The discussed views of liberty suggest certain characteristics of liberty. First, liberty does not mean absence of restraints. On the other hand it means the presence of those conditions which are essential for the development of an individual's personality. Second, absolute liberty is neither practicable nor desirable because it is something to be enjoyed by all and not the exclusive prerogative of a handful of people. Third, liberty and laws are not antithesis. On the other hand law helps in the promotion of liberty by regulating the actions of the members and laying down norms to be observed by the members in the larger interest of the community.
Modern and developed states of the world consider it necessary to guarantee individual liberty. Especially, democracy has been considered as one of the best forms of government that can provide liberty to individual. According to modern concept, a political system must provide for the following types of liberty; civil liberty, political liberty, economic liberty and national liberty.
All these types of liberty can guarantee a better growth of individual and better fulfillment of his personality. Unfortunately, most of the states of the world have not been successful in providing these necessary liberties to their people. In order to provide liberty to the people in a state there are certain safeguards that have to be carried out.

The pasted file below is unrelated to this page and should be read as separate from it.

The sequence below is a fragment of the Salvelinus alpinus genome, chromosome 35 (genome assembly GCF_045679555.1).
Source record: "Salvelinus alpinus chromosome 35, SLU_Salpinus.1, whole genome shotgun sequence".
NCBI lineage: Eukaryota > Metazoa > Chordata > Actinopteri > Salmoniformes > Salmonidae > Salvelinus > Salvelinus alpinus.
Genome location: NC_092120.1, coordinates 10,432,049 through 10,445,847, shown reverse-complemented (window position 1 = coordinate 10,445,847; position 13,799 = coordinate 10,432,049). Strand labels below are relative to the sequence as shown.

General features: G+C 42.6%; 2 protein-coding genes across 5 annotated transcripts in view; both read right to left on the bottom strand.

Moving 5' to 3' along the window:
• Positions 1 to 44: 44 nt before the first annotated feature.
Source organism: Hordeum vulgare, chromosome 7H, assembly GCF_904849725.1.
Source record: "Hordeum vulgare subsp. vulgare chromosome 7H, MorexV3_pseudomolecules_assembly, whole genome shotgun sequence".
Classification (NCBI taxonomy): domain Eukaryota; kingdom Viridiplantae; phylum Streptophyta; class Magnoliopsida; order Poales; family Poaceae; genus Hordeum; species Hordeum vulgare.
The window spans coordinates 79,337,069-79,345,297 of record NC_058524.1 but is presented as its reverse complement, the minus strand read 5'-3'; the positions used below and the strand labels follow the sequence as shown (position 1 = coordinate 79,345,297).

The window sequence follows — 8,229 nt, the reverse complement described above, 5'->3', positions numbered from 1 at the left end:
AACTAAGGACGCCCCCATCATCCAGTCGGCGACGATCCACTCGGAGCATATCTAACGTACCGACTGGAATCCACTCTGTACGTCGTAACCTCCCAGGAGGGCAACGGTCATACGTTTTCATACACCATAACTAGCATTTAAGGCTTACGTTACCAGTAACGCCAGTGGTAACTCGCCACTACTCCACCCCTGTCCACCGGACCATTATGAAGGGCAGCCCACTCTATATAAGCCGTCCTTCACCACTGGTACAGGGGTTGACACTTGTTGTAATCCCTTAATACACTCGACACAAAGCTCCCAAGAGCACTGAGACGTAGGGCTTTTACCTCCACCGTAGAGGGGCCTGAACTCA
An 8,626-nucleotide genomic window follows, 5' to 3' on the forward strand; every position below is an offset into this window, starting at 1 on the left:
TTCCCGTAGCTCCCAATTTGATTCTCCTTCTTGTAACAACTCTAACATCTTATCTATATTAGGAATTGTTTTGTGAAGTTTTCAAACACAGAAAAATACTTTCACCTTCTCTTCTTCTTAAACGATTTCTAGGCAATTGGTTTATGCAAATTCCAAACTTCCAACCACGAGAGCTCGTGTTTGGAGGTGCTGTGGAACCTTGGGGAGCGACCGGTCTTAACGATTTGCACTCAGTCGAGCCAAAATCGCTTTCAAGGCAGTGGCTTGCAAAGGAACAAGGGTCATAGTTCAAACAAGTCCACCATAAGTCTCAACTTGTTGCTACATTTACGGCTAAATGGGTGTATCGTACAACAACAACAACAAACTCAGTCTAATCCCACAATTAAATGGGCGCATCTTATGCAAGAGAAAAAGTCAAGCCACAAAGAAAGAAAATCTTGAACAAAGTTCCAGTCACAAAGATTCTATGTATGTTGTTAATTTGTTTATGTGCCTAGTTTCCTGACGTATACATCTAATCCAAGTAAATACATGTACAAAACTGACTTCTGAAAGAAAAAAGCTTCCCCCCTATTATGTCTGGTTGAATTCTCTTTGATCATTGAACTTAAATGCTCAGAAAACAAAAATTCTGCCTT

Among them, absence of privileges is one of the most evident ones. Absence of privilege suggests that all people should be treated equally and there should not be any special privileges for any section of the society. Apart from that, democratic government can also help in safeguarding the liberties of the citizens. The other necessary measures include providence of fundamental rights, rule of law, independence of judiciary, freedom of media, well-organized party system, decentralization of power and economic equality.
Unfortunately, our country Afghanistan has been one of the countries that have not been able to provide for the necessary liberties of all the citizens as the country has been going through very preliminary stage of democratization. Though there are various instances that depict the violation of human liberty in the country, currently the issue of Simin Barakzai has been considered as an important one.
Simin Barakzai's tent which was maintained for hunger strike has been forcefully removed and she herself has been transferred to hospital. There are many people in the country who consider the current act of the government against the demands of liberty because they are of the opinion that she has the political liberty to go for a hunger strike and the government as it claims to be democratic must not deprive her of her this right.
Definitely, keeping the demands of liberty in consideration the government must make sure that it convinces her through dialogue, not force or any other coercive means. Moreover, the government should also make sure that all the citizens of the country must be provided 'true liberty' because without true liberty real democracy can not be achieved.